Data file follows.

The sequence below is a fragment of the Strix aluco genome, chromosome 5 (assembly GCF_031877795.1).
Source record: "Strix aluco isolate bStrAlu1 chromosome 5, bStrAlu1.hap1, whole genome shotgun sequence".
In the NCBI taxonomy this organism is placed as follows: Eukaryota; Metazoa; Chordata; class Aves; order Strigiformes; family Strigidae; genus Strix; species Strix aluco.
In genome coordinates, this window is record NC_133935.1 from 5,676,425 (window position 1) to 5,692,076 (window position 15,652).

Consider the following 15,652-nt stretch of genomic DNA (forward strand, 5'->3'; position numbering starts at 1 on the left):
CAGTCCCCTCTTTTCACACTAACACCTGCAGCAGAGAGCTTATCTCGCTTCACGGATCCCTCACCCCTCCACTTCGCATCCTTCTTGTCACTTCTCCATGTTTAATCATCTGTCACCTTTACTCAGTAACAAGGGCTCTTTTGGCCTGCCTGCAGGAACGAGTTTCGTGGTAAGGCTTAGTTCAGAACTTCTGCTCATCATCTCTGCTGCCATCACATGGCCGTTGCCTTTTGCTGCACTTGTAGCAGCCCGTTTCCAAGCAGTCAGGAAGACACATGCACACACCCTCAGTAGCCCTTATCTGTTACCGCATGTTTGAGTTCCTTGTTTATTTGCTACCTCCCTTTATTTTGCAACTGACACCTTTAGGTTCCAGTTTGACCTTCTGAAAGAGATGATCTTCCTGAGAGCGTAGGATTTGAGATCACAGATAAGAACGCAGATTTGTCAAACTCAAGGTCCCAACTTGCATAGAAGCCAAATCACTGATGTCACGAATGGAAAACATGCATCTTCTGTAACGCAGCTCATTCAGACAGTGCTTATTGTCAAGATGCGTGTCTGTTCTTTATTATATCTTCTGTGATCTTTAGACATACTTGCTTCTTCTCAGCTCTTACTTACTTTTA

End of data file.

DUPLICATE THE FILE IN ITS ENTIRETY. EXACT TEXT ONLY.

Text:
The sequence below is a fragment of the Strix aluco genome, chromosome 5 (assembly GCF_031877795.1).
Source record: "Strix aluco isolate bStrAlu1 chromosome 5, bStrAlu1.hap1, whole genome shotgun sequence".
In the NCBI taxonomy this organism is placed as follows: Eukaryota; Metazoa; Chordata; class Aves; order Strigiformes; family Strigidae; genus Strix; species Strix aluco.
In genome coordinates, this window is record NC_133935.1 from 5,676,425 (window position 1) to 5,692,076 (window position 15,652).

Consider the following 15,652-nt stretch of genomic DNA (forward strand, 5'->3'; position numbering starts at 1 on the left):
CAGTCCCCTCTTTTCACACTAACACCTGCAGCAGAGAGCTTATCTCGCTTCACGGATCCCTCACCCCTCCACTTCGCATCCTTCTTGTCACTTCTCCATGTTTAATCATCTGTCACCTTTACTCAGTAACAAGGGCTCTTTTGGCCTGCCTGCAGGAACGAGTTTCGTGGTAAGGCTTAGTTCAGAACTTCTGCTCATCATCTCTGCTGCCATCACATGGCCGTTGCCTTTTGCTGCACTTGTAGCAGCCCGTTTCCAAGCAGTCAGGAAGACACATGCACACACCCTCAGTAGCCCTTATCTGTTACCGCATGTTTGAGTTCCTTGTTTATTTGCTACCTCCCTTTATTTTGCAACTGACACCTTTAGGTTCCAGTTTGACCTTCTGAAAGAGATGATCTTCCTGAGAGCGTAGGATTTGAGATCACAGATAAGAACGCAGATTTGTCAAACTCAAGGTCCCAACTTGCATAGAAGCCAAATCACTGATGTCACGAATGGAAAACATGCATCTTCTGTAACGCAGCTCATTCAGACAGTGCTTATTGTCAAGATGCGTGTCTGTTCTTTATTATATCTTCTGTGATCTTTAGACATACTTGCTTCTTCTCAGCTCTTACTTACTTTTA